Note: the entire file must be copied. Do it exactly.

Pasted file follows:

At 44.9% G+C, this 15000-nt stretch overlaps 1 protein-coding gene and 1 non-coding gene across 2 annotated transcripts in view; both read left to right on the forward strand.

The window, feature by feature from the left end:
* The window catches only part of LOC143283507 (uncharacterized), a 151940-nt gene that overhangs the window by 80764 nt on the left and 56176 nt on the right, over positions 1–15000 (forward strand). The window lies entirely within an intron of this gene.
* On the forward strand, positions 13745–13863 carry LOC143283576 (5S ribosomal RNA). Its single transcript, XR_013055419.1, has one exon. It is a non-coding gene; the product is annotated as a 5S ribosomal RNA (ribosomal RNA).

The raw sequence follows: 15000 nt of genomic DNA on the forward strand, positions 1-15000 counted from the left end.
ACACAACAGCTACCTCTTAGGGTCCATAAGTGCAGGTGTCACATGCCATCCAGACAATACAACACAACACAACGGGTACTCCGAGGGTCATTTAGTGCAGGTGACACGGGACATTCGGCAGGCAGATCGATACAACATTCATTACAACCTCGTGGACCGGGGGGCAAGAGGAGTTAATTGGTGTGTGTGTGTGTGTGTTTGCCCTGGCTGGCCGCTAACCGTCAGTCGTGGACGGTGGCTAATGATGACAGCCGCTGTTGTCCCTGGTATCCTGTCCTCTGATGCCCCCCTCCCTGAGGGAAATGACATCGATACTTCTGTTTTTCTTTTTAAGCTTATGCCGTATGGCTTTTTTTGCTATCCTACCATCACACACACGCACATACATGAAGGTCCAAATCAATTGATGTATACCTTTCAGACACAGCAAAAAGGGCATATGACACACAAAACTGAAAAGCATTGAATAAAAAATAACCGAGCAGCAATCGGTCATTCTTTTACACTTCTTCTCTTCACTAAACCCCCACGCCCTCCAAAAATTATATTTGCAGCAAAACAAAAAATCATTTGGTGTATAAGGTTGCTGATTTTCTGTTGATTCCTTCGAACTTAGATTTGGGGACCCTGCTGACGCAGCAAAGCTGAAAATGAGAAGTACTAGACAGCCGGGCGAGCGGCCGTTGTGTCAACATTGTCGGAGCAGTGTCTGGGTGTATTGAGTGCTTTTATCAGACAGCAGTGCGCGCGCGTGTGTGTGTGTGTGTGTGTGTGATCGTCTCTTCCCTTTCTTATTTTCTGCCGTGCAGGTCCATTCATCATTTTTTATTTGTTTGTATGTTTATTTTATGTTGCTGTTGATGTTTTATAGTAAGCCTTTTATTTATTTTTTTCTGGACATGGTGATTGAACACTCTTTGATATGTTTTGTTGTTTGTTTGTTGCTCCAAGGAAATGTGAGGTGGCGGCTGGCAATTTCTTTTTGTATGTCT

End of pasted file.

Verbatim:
At 44.9% G+C, this 15000-nt stretch overlaps 1 protein-coding gene and 1 non-coding gene across 2 annotated transcripts in view; both read left to right on the forward strand.

The window, feature by feature from the left end:
* The window catches only part of LOC143283507 (uncharacterized), a 151940-nt gene that overhangs the window by 80764 nt on the left and 56176 nt on the right, over positions 1–15000 (forward strand). The window lies entirely within an intron of this gene.
* On the forward strand, positions 13745–13863 carry LOC143283576 (5S ribosomal RNA). Its single transcript, XR_013055419.1, has one exon. It is a non-coding gene; the product is annotated as a 5S ribosomal RNA (ribosomal RNA).

The raw sequence follows: 15000 nt of genomic DNA on the forward strand, positions 1-15000 counted from the left end.
ACACAACAGCTACCTCTTAGGGTCCATAAGTGCAGGTGTCACATGCCATCCAGACAATACAACACAACACAACGGGTACTCCGAGGGTCATTTAGTGCAGGTGACACGGGACATTCGGCAGGCAGATCGATACAACATTCATTACAACCTCGTGGACCGGGGGGCAAGAGGAGTTAATTGGTGTGTGTGTGTGTGTGTTTGCCCTGGCTGGCCGCTAACCGTCAGTCGTGGACGGTGGCTAATGATGACAGCCGCTGTTGTCCCTGGTATCCTGTCCTCTGATGCCCCCCTCCCTGAGGGAAATGACATCGATACTTCTGTTTTTCTTTTTAAGCTTATGCCGTATGGCTTTTTTTGCTATCCTACCATCACACACACGCACATACATGAAGGTCCAAATCAATTGATGTATACCTTTCAGACACAGCAAAAAGGGCATATGACACACAAAACTGAAAAGCATTGAATAAAAAATAACCGAGCAGCAATCGGTCATTCTTTTACACTTCTTCTCTTCACTAAACCCCCACGCCCTCCAAAAATTATATTTGCAGCAAAACAAAAAATCATTTGGTGTATAAGGTTGCTGATTTTCTGTTGATTCCTTCGAACTTAGATTTGGGGACCCTGCTGACGCAGCAAAGCTGAAAATGAGAAGTACTAGACAGCCGGGCGAGCGGCCGTTGTGTCAACATTGTCGGAGCAGTGTCTGGGTGTATTGAGTGCTTTTATCAGACAGCAGTGCGCGCGCGTGTGTGTGTGTGTGTGTGTGTGATCGTCTCTTCCCTTTCTTATTTTCTGCCGTGCAGGTCCATTCATCATTTTTTATTTGTTTGTATGTTTATTTTATGTTGCTGTTGATGTTTTATAGTAAGCCTTTTATTTATTTTTTTCTGGACATGGTGATTGAACACTCTTTGATATGTTTTGTTGTTTGTTTGTTGCTCCAAGGAAATGTGAGGTGGCGGCTGGCAATTTCTTTTTGTATGTCT